The M. persicae nicotianae genotype used in this study was initially classified as carboxylesterase R1 and kdr sensitive (Fuentes-Contreras et al., 2004), and the results presented here indicate this genotype is MACE susceptible due to the lack of the insensitivity mutation associated with resistance to organophosphates and carbamates (Anstead et al., 2008). Considering that MACE is the main mechanism reported to explain resistance against carbamate insecticides, the prevalence of this M. persicae nicotianae clone in regions where carbamates are frequently used is intriguing, particularly because this putative superclone is widely geographic distributed (Zepeda-Paulo et al., 2010). Hence, other non-mutational mechanisms of insecticide resistance should explain the time-persisting prevalence and frequency of this aphid clone on insecticide sprayed tobacco crops (Criniti et al., 2008).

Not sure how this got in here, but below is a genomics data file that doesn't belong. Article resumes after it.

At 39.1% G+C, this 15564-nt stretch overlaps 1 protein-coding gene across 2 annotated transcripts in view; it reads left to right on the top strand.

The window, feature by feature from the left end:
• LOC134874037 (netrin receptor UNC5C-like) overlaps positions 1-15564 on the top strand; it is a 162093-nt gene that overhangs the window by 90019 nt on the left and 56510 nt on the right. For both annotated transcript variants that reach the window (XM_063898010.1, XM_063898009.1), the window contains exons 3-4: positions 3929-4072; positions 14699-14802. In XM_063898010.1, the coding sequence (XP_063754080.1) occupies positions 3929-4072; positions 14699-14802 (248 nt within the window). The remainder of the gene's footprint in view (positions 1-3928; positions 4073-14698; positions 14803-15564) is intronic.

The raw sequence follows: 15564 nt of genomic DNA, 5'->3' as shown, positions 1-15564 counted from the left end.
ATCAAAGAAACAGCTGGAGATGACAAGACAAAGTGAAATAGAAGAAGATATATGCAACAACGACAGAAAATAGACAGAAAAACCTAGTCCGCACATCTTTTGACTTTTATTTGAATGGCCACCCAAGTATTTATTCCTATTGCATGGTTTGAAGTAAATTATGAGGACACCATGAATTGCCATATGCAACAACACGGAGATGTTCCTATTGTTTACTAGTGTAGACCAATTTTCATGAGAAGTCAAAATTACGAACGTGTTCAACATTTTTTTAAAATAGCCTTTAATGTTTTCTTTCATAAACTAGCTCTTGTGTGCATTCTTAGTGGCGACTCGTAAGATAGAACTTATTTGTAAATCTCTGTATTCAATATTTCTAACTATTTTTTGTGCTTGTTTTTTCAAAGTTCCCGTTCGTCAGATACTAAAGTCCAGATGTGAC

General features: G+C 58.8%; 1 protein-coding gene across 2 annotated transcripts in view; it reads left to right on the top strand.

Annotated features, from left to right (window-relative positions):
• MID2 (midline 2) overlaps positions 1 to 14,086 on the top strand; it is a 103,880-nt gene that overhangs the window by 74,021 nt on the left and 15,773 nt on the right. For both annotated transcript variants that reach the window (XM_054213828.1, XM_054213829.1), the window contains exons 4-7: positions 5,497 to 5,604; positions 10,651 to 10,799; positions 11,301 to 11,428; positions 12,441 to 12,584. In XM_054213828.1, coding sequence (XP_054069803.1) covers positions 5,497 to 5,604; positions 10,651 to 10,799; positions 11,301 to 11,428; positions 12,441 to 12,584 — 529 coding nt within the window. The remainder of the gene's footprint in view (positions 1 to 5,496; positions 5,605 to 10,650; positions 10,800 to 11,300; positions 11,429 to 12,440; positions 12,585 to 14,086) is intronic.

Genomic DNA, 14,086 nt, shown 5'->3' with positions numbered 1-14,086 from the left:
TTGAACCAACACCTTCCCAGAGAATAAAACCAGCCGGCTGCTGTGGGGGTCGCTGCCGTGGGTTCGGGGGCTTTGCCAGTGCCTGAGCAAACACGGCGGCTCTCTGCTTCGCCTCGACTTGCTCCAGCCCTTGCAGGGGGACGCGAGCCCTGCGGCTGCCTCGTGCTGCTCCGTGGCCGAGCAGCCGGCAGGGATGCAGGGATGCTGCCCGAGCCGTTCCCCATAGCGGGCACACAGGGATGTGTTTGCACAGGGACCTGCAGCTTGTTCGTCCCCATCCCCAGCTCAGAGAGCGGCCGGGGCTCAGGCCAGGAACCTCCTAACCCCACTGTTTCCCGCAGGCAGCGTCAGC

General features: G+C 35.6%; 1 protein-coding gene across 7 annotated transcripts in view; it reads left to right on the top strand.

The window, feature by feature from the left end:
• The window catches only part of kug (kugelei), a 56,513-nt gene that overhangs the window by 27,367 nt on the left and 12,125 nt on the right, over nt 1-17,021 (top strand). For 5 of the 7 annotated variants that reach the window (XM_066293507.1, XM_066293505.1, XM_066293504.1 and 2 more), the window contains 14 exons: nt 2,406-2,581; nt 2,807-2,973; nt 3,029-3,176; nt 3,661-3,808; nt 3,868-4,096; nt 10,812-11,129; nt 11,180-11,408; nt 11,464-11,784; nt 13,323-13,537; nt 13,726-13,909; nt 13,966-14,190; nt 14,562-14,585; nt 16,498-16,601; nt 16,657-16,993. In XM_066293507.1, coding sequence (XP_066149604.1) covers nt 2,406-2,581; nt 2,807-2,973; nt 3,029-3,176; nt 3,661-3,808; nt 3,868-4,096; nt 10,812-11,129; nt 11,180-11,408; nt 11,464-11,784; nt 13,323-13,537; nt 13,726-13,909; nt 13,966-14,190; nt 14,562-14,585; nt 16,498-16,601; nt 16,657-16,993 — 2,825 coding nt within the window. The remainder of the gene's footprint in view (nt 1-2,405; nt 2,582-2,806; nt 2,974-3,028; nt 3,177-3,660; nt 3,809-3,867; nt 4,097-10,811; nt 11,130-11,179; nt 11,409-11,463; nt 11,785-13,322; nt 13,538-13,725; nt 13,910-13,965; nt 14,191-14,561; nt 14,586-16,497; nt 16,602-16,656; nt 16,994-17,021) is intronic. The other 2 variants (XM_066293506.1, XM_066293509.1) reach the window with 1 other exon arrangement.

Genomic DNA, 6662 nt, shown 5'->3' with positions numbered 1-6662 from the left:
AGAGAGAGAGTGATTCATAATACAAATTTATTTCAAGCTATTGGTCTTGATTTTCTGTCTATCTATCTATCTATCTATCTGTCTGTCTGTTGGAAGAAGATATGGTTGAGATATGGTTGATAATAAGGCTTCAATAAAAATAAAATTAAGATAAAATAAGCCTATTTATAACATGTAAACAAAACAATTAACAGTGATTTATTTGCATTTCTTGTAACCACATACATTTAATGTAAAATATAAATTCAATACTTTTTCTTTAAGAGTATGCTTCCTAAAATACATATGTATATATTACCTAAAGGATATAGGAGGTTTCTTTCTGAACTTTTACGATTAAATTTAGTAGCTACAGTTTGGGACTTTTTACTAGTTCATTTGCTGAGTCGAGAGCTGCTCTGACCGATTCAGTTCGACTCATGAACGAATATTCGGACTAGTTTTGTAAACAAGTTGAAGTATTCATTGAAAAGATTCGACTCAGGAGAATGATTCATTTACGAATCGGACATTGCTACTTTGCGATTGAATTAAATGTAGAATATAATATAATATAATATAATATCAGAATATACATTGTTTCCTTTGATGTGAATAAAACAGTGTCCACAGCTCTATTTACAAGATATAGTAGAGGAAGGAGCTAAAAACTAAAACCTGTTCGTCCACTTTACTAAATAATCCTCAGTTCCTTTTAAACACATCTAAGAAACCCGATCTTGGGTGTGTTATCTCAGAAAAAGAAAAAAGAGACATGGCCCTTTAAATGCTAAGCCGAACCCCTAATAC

Hence, the transcriptomic approach performed here explored for other putative insecticide resistance mechanisms involved in the prevalence of this clone in the field, allowing the identification of 38 transcripts differentially expressed after exposing the tobacco aphid to a carbamate insecticide (13 up-regulated and 25 down-regulated genes, including 10 unknown genes). The GO terms associated with these 38 regulated genes indicate that most of them are grouped into metabolic processes, suggesting a possible metabolic insecticide resistance pathways involved, such as xenobiotic detoxification related enzymes (Figueroa et al., 2007; Li et al., 2007).